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This information comes from the National Student Survey, an annual student survey of final-year students. You can use this to see how satisfied students studying this subject area at this university, are (not the individual course).

This is the percentage of final-year students at this university who were "definitely" or "mostly" satisfied with their course. We've analysed this figure against other universities so you can see whether this is high, medium or low.

Have a question about this info? Learn more here

This information is from the Higher Education Statistics Agency (HESA), for undergraduate students only.

You can use this to get an idea of who you might share a lecture with and how they progressed in this subject, here. It's also worth comparing typical A-level subjects and grades students achieved with the current course entry requirements; similarities or differences here could indicate how flexible (or not) a university might be.

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Post-six month graduation stats:

This is from the Destinations of Leavers from Higher Education Survey, based on responses from graduates who studied the same subject area here.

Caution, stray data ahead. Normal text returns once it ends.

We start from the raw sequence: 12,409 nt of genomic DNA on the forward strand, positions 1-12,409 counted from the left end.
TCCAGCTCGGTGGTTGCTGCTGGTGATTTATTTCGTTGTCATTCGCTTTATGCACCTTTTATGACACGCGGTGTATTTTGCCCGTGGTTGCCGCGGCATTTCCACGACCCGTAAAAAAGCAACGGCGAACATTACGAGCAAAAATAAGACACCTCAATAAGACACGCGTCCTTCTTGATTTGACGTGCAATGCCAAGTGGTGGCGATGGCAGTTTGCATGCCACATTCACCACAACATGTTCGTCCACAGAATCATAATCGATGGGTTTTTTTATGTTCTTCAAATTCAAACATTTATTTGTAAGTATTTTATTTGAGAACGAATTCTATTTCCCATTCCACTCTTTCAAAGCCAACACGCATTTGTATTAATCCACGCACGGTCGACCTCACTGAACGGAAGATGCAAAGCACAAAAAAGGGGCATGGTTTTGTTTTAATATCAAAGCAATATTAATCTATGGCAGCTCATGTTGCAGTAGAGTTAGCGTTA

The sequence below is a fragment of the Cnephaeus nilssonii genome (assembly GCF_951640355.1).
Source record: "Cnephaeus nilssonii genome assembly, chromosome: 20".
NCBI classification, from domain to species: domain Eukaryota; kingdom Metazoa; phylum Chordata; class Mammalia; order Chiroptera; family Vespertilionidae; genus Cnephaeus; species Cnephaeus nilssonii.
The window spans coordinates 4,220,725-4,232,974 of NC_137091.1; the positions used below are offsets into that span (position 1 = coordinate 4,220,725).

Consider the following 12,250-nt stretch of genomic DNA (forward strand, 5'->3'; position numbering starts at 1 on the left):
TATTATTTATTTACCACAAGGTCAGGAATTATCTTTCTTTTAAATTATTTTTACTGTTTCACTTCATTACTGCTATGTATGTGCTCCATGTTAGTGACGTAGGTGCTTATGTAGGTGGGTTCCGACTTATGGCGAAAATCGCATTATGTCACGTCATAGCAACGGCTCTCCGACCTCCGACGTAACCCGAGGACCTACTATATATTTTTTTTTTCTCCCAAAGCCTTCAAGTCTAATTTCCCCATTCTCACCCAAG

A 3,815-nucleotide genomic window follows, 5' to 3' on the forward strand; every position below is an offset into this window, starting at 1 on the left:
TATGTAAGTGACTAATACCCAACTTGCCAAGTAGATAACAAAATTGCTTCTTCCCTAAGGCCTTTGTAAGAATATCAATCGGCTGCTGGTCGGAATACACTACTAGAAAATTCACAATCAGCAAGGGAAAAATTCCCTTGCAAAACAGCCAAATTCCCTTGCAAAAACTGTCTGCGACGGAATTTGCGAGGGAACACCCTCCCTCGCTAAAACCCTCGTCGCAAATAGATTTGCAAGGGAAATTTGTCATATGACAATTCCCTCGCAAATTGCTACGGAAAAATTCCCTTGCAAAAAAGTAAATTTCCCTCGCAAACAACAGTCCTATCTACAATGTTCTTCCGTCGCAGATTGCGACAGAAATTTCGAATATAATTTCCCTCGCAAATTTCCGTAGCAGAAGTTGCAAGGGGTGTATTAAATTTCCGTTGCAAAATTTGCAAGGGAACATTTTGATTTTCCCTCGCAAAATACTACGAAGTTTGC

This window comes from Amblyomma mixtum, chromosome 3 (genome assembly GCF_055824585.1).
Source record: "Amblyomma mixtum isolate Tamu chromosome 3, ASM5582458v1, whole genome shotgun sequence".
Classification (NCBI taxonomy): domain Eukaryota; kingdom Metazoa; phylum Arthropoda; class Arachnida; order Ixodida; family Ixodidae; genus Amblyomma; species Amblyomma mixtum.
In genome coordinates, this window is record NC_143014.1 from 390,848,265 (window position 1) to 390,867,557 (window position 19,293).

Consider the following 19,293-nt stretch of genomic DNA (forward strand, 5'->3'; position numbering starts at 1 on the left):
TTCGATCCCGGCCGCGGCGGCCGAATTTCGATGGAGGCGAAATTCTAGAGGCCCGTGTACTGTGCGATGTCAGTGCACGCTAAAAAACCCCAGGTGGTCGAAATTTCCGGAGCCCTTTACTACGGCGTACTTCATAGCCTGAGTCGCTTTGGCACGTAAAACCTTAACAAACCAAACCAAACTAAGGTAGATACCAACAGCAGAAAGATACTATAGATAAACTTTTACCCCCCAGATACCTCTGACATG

It offers a snapshot of what grads went on to do six months later, what they were earning on average, and whether they felt their degree helped them obtain a 'graduate role'. We calculate a mean rating to indicate if this is high, medium or low compared to other universities.

Have a question about this info? Learn more here

Graduate field commentary:

The Higher Education Careers Services Unit have provided some further context for all graduates in this subject area, including details that numbers alone might not show

Have a question about this info? Learn more here

The Longitudinal Educational Outcomes dataset combines HRMC earnings data with student records from the Higher Education Statistics Agency.

While there are lots of factors at play when it comes to your future earnings, use this as a rough timeline of what graduates in this subject area were earning on average one, three and five years later. Can you see a steady increase in salary, or did grads need some experience under their belt before seeing a nice bump up in their pay packet?

Have a question about this info? Learn more here